Thursday, December 22, 2011


From: Keith Briffa <>
To: Susan Solomon <>, Susan Solomon <>, Isaac Held <>, Ronald Stouffer <>, peter lemke <>
Subject: Re: Fwd: [Wg1-ar4-clas] Shorter presentations at Paris
Date: Fri Jan 19 15:36:09 2007
Cc: Melinda_Tignor <>, Martin Manning <>,

This is very clear and very useful Thanks
At 15:21 19/01/2007, Susan Solomon wrote:

Keith, Peter, Isaac, Ron,
Thanks to all of you for helping out.
Keith, the audience for the presentations is the policy makers who will be present in
Paris. As you have already seen from the comments, many of them are not scientists. The
presentations need to be pitched at a non-scientist level. A number of the policy
people will be lawyers, and a number will be legalistically looking to find anything
that can advance their position. Most of them will however just be looking to ask
questions and to better understand, and many will be constructive in how they use the
information provided. So it is quite a mix. They should not be given input that
distracts from the job at hand. Therefore, these presentations should not bring in new
issues not raised in the comments, figures from material outside the report, etc.
I hasten to say that all of us hope there will not be big problems in going through the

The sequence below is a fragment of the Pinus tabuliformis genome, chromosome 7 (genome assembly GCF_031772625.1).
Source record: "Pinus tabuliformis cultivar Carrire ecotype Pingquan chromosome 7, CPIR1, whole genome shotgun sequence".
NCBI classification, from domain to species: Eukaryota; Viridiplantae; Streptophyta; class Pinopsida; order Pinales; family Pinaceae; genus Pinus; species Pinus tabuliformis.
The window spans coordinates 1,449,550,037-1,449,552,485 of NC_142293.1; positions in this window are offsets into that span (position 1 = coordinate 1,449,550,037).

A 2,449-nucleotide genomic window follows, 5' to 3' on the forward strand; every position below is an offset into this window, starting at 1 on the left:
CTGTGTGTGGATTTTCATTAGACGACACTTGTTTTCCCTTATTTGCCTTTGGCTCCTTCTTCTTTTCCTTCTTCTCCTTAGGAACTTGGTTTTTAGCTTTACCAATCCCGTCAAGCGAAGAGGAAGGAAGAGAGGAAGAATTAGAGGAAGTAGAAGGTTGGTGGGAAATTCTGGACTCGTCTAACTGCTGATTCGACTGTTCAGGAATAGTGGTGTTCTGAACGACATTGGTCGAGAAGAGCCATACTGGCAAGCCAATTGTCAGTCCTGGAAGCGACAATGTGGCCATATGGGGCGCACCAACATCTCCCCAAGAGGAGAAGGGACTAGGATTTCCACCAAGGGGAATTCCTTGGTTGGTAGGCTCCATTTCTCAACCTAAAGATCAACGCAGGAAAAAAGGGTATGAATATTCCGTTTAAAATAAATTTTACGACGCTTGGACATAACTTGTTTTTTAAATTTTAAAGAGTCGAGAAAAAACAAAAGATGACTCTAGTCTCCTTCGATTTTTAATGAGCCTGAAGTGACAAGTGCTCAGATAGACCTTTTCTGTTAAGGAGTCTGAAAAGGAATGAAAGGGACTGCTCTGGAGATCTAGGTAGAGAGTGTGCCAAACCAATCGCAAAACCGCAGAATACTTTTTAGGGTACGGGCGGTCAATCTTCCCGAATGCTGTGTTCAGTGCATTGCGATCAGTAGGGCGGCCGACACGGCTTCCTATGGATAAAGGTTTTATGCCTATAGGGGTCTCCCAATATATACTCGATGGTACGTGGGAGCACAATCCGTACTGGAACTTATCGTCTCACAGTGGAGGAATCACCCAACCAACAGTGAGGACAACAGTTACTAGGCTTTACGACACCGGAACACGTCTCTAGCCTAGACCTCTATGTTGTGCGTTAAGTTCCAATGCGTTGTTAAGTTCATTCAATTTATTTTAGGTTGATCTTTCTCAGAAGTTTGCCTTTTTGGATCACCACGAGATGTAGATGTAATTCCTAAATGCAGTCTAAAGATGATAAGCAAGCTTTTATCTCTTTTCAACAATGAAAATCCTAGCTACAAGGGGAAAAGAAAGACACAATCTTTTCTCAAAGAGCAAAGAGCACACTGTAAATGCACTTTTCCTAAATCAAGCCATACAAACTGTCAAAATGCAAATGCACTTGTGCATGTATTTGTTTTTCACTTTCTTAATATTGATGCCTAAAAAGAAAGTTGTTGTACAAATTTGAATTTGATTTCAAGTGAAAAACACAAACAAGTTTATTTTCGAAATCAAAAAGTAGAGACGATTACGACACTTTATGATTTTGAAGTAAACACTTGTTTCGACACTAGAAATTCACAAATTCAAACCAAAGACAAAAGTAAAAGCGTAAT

presentations. The presentations are being carefully prepared by excellent people, so
my expectation would be for quite minor changes.
All of the above has been discussed with those preparing the presentations, so a primary
role in co-chairing this session is to lend a constructively critical eye, seeking to
advance the goal of clarity, conciseness, and sticking to the report rather than
straying, if needed. The outcome is not a formal approval statement of the
presentation. The outcome is to guide the collective subgroup to a *clear* consensus on
what should be changed before the presentation is passed in to the TSU. If there are
things that a majority of the group wants to see changed but others do not, you will
have a chairman's job to do in finding a solution everyone can live with. It would
probably be helpful if you could keep some notes on the agreed changes, since that will
help you ensure that you have been clear enough in stating the conclusion. Too often